For the most part, a large number of companies in the state of California follow the laws governing safety and other regulations to protect employees. There are a handful of companies that try to skirt these laws in an effort to save money. Employees also do their best to follow these laws and the procedures put in place by their employers. The sad fact of the matter is that accidents still happen and employees suffer serious injuries or even die on the job.
It is possible that the death of an employee, while on the job, could lead to workers’ compensation benefits activating. These benefits are typically held for employees who are only injured on the job, but some policies could have clauses that allow for death benefits. California has a $10,000 benefit for burial expenses. Families with three dependents or more could also be eligible for $320,000 in the state.
Depending on how the employee’s death occurred, there could be fines assessed to the company by the Occupational Safety and Health Administration (OSHA). Companies could also face criminal prosecution in the death of the employee if the company acted negligently or maliciously.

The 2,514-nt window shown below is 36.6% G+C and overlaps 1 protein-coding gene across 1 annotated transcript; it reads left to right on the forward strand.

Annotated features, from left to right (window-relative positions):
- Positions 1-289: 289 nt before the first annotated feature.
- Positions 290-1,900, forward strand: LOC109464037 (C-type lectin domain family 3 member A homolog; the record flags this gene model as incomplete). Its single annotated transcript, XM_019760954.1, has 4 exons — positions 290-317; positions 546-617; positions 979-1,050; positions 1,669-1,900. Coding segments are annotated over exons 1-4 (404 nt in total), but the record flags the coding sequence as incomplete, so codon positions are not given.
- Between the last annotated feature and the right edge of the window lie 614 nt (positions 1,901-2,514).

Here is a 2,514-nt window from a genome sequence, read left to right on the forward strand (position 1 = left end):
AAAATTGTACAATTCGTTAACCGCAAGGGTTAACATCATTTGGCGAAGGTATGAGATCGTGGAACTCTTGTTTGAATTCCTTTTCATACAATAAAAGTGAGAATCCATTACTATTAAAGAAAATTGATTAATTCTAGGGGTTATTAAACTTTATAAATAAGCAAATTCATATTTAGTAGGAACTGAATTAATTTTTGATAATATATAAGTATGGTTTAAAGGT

Businesses are required by law to notify OSHA of the death of an employee on the job within eight hours of it occurring. Businesses are required to notify the family of the employee or they can request that a police officer conduct the notification of next of kin.
Wrongful death in the workplace in San Diego, California, is not uncommon. Employees can get hurt or suffer fatal accidents in just about any type of profession. It’s important for all involved to know the safety laws in place and should follow them at all times.
Source: Bangor Daily News, “What Happens to Your Business If a Worker Dies on the Job?,” May 10, 2018